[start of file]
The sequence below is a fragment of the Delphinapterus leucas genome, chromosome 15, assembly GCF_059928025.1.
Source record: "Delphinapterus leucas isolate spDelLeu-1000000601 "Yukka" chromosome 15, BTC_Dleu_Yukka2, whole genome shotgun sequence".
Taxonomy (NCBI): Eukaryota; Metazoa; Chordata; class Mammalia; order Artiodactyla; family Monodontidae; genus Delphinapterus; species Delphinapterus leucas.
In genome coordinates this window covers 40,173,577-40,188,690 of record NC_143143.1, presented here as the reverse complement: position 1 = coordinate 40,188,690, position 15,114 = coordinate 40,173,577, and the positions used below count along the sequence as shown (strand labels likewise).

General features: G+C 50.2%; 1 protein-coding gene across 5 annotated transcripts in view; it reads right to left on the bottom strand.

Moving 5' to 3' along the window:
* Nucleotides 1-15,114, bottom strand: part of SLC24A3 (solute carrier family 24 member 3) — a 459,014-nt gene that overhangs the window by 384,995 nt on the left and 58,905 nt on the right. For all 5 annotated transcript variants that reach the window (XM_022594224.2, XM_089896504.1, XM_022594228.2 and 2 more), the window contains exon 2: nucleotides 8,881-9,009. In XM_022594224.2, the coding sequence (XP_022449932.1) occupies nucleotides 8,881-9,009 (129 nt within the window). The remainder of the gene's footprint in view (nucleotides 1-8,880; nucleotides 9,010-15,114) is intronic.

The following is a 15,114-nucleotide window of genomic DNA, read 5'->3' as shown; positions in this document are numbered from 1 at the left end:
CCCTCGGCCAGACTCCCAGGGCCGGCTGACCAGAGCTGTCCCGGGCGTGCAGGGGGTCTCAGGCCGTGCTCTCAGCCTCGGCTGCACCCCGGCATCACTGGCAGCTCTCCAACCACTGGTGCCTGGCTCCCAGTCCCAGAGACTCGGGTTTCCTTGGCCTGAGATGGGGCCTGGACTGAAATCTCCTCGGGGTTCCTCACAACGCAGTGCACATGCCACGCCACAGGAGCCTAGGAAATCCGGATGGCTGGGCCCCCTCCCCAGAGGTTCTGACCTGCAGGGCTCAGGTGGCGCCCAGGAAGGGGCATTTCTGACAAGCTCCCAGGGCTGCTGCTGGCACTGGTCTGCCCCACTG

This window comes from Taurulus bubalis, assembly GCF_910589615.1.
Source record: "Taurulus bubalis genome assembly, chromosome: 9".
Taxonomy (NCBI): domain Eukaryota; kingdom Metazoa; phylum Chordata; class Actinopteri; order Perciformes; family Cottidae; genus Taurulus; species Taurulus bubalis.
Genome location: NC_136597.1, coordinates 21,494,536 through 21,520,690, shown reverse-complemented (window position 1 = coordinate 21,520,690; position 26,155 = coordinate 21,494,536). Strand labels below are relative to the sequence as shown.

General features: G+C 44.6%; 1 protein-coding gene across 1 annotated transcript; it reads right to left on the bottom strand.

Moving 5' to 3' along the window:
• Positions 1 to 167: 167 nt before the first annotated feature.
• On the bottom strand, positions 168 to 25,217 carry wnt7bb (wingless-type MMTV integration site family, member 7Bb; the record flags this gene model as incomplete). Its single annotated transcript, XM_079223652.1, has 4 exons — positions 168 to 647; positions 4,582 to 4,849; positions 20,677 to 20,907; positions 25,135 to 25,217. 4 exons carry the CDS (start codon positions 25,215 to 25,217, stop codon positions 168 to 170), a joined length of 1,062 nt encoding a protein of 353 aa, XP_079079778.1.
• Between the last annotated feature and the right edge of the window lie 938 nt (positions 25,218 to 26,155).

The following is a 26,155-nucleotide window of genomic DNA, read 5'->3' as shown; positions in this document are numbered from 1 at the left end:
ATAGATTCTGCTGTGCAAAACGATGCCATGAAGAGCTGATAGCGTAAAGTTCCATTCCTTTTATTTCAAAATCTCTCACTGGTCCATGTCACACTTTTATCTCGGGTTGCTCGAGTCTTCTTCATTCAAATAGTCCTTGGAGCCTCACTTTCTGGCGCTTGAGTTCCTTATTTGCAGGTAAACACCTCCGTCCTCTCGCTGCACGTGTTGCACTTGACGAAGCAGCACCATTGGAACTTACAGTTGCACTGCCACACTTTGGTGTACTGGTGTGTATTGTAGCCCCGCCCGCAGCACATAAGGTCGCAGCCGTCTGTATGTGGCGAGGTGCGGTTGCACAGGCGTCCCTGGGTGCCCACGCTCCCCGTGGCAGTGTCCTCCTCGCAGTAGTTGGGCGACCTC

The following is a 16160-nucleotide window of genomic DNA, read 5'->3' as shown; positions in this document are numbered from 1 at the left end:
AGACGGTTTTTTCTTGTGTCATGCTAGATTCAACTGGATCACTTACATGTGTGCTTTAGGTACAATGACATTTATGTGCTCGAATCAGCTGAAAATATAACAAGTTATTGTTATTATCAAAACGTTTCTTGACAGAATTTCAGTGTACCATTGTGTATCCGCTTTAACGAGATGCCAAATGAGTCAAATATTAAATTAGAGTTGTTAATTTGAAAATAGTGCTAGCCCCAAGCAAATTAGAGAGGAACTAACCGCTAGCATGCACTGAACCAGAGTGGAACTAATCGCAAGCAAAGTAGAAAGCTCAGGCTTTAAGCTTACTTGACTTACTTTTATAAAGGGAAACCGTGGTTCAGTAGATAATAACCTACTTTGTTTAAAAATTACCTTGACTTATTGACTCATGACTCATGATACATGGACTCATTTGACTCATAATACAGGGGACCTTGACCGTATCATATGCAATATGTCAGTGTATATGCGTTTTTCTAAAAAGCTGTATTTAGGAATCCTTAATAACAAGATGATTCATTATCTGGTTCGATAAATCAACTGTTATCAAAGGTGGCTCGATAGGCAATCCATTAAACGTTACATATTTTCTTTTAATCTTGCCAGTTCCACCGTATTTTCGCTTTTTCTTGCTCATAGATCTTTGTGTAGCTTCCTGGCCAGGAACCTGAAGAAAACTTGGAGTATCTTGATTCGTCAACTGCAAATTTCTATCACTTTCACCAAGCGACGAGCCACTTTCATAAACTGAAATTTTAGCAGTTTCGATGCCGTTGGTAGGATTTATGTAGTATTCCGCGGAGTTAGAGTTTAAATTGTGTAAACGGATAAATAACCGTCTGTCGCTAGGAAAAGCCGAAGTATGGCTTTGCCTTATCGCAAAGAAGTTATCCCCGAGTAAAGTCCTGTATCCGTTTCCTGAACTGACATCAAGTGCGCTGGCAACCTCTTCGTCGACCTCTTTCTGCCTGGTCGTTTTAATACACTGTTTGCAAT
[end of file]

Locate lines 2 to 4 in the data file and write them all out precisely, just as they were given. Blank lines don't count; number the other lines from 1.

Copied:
Source record: "Delphinapterus leucas isolate spDelLeu-1000000601 "Yukka" chromosome 15, BTC_Dleu_Yukka2, whole genome shotgun sequence".
Taxonomy (NCBI): Eukaryota; Metazoa; Chordata; class Mammalia; order Artiodactyla; family Monodontidae; genus Delphinapterus; species Delphinapterus leucas.
In genome coordinates this window covers 40,173,577-40,188,690 of record NC_143143.1, presented here as the reverse complement: position 1 = coordinate 40,188,690, position 15,114 = coordinate 40,173,577, and the positions used below count along the sequence as shown (strand labels likewise).